Advisors’ investing approaches may be driven by different philosophies, such as value investing, which seeks relatively undervalued stocks with the hope they’ll eventually produce strong returns, or contrarian investing, which espouses investing in opposition to the market majority. If investing for the greater social good is important to you then you may want to seek out an advisor who offers socially responsible investing.
Other key questions to ask about an advisor’s investment approach are how they measure success and what the tax implications of their investment strategy are. Advisors should ideally be measuring progress against your defined financial goals within your timeline and risk tolerance rather than trying to beat the market. It’s important to ask an advisor whether they’re explicitly taking taxes into account when they’re investing your assets as this could significantly impact your net returns.
Question #10: How Often Do You Communicate With Your Clients?
This question can you give you a glimpse into a typical client experience with an advisor. By finding out how often an advisor is in touch with his or her clients, you can get a sense of whether there will be an open line of communication or simply quarterly updates.
Some advisors may prefer frequent face-to-face meetings, while others may primarily work over the phone or via email. Some may be open to phone calls whenever a question arises, while others may prefer to stick to scheduled communications. It’s up to you which communication style better suits your needs.
You should interview at least a few financial advisors before settling on one. It’s important to find one who aligns with your preferences and who you feel like you can trust. Don’t take shortcuts during this process, as you’ll want to explicitly trust your advisor before signing on with them.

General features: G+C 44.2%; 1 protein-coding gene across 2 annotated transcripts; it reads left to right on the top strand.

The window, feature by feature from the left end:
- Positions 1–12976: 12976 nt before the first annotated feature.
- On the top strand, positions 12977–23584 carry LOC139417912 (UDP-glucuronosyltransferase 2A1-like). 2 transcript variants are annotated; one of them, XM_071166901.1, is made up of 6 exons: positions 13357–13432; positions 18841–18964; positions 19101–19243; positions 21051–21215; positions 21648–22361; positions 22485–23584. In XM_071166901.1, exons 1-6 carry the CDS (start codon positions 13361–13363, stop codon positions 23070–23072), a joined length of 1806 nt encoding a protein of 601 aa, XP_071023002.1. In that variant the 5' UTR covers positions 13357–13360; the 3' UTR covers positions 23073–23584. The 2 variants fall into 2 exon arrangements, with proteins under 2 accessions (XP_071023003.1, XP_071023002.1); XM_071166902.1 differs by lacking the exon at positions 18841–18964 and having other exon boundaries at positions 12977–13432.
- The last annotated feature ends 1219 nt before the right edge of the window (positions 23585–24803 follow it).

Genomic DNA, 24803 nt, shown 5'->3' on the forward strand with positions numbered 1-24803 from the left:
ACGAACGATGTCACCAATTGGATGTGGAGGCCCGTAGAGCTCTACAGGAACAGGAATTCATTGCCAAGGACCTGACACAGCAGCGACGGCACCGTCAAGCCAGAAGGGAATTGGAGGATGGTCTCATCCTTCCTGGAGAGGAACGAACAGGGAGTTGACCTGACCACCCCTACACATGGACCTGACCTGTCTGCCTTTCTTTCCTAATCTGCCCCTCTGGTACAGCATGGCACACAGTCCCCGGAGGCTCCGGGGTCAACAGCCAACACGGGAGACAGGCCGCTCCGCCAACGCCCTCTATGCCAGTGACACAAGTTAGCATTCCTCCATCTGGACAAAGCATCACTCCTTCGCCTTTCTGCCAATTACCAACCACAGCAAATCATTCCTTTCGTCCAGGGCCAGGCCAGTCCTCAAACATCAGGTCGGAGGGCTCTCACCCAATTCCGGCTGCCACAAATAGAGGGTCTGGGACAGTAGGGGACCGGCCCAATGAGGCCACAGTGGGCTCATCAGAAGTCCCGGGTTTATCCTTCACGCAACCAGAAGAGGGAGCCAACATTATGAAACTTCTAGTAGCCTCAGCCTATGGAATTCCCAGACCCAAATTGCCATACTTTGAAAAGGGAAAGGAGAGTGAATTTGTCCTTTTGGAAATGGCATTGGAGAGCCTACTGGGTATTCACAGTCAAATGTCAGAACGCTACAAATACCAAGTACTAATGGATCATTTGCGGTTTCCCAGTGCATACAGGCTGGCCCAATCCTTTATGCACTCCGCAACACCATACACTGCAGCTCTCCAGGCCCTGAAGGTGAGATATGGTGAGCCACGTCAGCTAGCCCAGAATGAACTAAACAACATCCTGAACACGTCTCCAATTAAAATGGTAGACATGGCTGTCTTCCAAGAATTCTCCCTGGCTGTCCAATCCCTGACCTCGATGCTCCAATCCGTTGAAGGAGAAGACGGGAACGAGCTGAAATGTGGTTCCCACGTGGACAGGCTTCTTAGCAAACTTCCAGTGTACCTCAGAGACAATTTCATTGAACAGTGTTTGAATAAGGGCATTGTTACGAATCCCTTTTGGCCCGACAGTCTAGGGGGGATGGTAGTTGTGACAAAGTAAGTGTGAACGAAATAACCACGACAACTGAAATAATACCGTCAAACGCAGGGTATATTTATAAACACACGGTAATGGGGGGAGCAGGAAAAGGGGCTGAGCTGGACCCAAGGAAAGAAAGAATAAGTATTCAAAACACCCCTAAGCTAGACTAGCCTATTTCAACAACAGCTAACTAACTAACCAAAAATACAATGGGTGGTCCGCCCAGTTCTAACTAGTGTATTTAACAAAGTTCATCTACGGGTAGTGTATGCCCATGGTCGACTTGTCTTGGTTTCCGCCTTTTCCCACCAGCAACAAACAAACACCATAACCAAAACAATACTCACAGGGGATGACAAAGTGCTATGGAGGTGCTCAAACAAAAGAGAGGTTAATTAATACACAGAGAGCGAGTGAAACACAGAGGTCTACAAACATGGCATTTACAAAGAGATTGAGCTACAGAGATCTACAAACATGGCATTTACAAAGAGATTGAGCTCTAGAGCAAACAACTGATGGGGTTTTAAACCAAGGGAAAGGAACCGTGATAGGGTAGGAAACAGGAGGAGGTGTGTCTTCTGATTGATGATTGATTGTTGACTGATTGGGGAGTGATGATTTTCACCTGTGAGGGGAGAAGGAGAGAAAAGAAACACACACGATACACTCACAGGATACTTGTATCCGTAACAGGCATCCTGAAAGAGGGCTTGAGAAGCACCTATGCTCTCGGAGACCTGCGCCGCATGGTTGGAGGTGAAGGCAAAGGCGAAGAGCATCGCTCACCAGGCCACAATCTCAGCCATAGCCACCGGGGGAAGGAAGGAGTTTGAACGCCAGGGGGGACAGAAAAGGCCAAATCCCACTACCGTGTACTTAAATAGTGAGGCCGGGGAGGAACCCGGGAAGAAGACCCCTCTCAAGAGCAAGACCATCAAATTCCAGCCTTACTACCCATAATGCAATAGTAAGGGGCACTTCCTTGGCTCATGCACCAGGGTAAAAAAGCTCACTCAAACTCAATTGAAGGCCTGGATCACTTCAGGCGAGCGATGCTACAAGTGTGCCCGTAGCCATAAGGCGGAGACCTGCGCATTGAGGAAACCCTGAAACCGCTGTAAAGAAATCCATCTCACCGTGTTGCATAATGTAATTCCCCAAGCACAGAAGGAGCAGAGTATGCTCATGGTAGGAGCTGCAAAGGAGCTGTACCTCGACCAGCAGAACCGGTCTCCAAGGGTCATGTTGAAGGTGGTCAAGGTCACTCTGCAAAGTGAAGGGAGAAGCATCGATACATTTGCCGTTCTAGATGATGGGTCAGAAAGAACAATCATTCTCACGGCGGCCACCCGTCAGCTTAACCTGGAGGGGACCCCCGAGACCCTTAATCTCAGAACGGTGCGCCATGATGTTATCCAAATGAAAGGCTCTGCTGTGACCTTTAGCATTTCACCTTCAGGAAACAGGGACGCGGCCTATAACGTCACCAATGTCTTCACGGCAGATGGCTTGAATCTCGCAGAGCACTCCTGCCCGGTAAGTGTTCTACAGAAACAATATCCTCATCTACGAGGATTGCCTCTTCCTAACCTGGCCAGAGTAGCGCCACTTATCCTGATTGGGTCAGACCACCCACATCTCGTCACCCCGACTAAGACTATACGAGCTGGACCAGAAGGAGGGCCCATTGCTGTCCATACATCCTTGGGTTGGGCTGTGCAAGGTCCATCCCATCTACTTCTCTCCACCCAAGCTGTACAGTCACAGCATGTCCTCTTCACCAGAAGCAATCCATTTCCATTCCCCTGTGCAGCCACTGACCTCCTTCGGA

In addition to thoroughly interviewing a financial advisor, you should also do your own research. An SEC-filed Form ADV, among other things, is a good place to start. Form ADV will also provide an overview of a firm’s fees, investing approach and offered services.
If you’re not completely satisfied with the answers you got, don’t hesitate to keep searching. Ask friends and family members in similar financial circumstances for recommendations.
Tips for Choosing a Financial Advisor
- Finding a financial advisor doesn’t have to be hard. SmartAsset’s free tool matches you with up to three vetted financial advisors who serve your area, and you can interview your advisor matches at no cost to decide which one is right for you. If you’re ready to find an advisor who can help you achieve your financial goals, get started now.
- Try to boil down the financial areas you need help with the most when looking for a financial advisor. For example, if you’re struggling to manage your taxes, consider going with an advisor that focuses on tax planning.